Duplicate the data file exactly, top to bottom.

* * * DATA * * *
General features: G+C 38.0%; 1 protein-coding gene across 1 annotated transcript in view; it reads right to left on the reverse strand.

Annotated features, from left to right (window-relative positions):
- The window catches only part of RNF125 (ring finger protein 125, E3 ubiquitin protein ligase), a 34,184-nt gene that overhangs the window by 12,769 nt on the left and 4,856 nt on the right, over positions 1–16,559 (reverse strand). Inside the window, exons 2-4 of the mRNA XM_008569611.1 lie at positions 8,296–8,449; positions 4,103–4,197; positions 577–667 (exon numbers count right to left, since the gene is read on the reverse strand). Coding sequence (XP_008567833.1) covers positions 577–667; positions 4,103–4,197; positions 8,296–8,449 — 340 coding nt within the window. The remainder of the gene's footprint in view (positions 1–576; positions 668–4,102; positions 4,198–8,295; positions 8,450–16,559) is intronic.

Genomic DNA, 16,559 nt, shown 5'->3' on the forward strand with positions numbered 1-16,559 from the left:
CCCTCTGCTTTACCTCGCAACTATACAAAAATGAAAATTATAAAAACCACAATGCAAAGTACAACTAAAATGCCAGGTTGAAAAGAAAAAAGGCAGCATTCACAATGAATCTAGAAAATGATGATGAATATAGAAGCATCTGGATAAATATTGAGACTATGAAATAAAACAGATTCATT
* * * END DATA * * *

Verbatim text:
General features: G+C 38.0%; 1 protein-coding gene across 1 annotated transcript in view; it reads right to left on the reverse strand.

Annotated features, from left to right (window-relative positions):
- The window catches only part of RNF125 (ring finger protein 125, E3 ubiquitin protein ligase), a 34,184-nt gene that overhangs the window by 12,769 nt on the left and 4,856 nt on the right, over positions 1–16,559 (reverse strand). Inside the window, exons 2-4 of the mRNA XM_008569611.1 lie at positions 8,296–8,449; positions 4,103–4,197; positions 577–667 (exon numbers count right to left, since the gene is read on the reverse strand). Coding sequence (XP_008567833.1) covers positions 577–667; positions 4,103–4,197; positions 8,296–8,449 — 340 coding nt within the window. The remainder of the gene's footprint in view (positions 1–576; positions 668–4,102; positions 4,198–8,295; positions 8,450–16,559) is intronic.

Genomic DNA, 16,559 nt, shown 5'->3' on the forward strand with positions numbered 1-16,559 from the left:
CCCTCTGCTTTACCTCGCAACTATACAAAAATGAAAATTATAAAAACCACAATGCAAAGTACAACTAAAATGCCAGGTTGAAAAGAAAAAAGGCAGCATTCACAATGAATCTAGAAAATGATGATGAATATAGAAGCATCTGGATAAATATTGAGACTATGAAATAAAACAGATTCATT